Review: The Lighthouse

In 1980s New England, two lighthouse keepers are stationed on a remote island for a month. During their stay, withered former sailor Thomas Wake (Willem Dafoe) and his subordinate, a young drifter named Ephraim Winslow (Robert Pattinson) must endure the unforgiving elements, each other’s shortcomings and their own inner demons.

As with Robert Eggers’ masterful debut The Witch, there’s plenty of room to discover your own interpretation of The Lighthouse. Layers of mythology and biblical overtones meet superstitious folk tales and the chilling true story the film’s inspired by. However, perhaps the most simple but effective thread is that of a man’s loosened grip on his own sanity. Cinematically mirroring The Shining by opening with a still, snapshot-like view of Wake and Winslow staring down the lens. A captured frame of the calm before the storm that shares the same eerie sense of inevitability of the black-and-white photograph of Jack Torrance that closes Kubrick’s horror classic.

A foghorn that’s continually wailing out, paired with Mark Korven’s unsettling score causes days to blend into weeks. A loss of time and bearing, that’s reminiscent of the disorientation of the Overlook, takes its toll and becomes etched on Winslow’s face. A far-away gaze that echoes the haunting fixation that once engulfed Jack Nicholson’s doomed Torrance.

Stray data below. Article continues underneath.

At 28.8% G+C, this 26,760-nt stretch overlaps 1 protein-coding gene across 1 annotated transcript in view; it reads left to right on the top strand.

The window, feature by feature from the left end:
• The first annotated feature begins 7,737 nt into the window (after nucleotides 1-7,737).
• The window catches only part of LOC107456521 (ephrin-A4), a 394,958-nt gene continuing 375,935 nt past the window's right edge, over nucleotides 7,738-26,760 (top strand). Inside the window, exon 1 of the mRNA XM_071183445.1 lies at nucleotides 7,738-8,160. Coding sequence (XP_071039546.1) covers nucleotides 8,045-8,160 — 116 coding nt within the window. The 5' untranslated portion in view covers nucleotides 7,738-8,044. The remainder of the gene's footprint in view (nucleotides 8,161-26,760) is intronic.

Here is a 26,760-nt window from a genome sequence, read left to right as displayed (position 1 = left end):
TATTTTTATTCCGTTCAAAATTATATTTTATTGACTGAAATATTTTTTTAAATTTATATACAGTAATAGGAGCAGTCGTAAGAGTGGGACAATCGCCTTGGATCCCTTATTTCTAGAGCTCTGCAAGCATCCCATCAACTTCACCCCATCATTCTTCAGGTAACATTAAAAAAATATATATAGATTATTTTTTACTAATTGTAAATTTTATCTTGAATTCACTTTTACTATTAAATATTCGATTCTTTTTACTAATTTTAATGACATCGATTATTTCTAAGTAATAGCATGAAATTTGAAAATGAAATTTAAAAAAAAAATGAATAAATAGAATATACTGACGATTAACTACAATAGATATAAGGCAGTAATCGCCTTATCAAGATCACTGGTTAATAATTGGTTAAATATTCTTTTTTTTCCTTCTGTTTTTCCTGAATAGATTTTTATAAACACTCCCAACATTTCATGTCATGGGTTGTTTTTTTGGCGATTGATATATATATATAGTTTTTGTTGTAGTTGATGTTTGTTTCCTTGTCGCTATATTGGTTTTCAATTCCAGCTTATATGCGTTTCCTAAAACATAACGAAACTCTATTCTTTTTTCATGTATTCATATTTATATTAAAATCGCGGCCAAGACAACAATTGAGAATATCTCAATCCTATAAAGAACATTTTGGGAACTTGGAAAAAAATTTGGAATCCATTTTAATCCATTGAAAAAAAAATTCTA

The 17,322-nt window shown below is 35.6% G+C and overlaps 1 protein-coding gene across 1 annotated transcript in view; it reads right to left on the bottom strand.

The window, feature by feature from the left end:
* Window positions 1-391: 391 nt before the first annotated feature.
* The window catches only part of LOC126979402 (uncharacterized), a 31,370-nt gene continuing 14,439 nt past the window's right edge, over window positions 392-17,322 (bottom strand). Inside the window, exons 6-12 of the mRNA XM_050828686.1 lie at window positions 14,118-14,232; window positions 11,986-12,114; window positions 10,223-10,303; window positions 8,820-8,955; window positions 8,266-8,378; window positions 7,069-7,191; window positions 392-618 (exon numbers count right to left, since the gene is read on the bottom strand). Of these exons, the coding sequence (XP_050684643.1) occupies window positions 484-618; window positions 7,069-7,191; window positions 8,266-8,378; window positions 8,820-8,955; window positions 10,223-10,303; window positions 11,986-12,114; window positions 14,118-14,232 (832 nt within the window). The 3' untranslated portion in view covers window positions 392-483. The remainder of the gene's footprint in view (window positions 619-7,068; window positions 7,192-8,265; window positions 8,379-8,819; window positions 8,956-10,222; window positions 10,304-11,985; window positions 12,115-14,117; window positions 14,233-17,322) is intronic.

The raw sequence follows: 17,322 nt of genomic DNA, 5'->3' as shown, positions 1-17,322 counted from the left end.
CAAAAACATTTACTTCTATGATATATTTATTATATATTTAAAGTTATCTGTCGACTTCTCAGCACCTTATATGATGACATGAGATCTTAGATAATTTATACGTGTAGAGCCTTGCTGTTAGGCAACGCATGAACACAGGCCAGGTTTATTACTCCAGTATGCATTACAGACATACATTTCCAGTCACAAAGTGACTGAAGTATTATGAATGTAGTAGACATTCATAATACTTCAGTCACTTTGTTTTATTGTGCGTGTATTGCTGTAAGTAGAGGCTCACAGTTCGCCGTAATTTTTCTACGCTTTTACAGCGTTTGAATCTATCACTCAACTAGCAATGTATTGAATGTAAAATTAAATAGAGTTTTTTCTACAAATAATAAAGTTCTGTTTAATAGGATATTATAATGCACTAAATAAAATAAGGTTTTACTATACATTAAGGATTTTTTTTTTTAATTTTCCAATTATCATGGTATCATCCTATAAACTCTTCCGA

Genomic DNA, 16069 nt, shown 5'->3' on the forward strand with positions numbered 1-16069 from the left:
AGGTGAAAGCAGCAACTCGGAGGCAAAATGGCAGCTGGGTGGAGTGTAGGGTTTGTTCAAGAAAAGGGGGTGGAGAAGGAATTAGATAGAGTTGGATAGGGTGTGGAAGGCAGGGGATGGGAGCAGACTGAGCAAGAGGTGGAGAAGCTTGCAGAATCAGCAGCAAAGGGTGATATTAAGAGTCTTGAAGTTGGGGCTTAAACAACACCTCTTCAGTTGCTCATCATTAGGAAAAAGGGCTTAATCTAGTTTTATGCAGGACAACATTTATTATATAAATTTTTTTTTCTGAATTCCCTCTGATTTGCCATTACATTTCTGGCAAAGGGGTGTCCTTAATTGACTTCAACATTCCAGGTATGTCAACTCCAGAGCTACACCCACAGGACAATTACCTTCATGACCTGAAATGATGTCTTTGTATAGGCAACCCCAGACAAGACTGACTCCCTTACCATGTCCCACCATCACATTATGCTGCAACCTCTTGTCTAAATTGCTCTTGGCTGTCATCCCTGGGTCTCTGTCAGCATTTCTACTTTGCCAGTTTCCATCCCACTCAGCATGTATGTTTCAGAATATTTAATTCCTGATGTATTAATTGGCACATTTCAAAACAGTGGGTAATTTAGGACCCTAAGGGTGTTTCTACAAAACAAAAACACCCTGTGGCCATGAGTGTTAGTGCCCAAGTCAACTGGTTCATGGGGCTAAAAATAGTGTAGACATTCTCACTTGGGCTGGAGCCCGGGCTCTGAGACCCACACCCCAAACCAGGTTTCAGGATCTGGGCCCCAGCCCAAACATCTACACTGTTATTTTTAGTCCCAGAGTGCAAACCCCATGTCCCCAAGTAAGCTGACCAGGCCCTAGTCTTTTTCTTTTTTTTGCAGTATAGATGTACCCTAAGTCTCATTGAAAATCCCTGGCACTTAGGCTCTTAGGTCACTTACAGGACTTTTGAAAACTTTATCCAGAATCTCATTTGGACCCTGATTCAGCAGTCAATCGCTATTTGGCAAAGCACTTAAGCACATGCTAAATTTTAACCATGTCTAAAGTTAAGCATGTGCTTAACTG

Other than a rather persistent seagull and a mystical visitor, we’re witness to only Dafoe and Pattinson slugging it out for the film’s entirety, exposure that could be very revealing is instead mesmerisingly watchable as the pair knock exhibitions back and forth. While The Witch exuded a certain feminity, a twisted coming-of-age tale of a girl becoming a woman. The Lighthouse explores masculinity with internal battles of lust and shame and struggles of expression.

Although less of a full-blooded horror than his debut, Eggers’ flair for horrific imagery remains and in place of the earthy tones of The Witch, cinematographer Jarin Blaschke drenches The Lighthouse in darkness. Shot in stark black-and-white with a square aspect ratio, the troubled wickies are projected as ghoulish figures, lost in time.

Robert Eggers continues to carve out his own uncompromising place in cinema with The Lighthouse, a piercing study of sanity gradually eroding.


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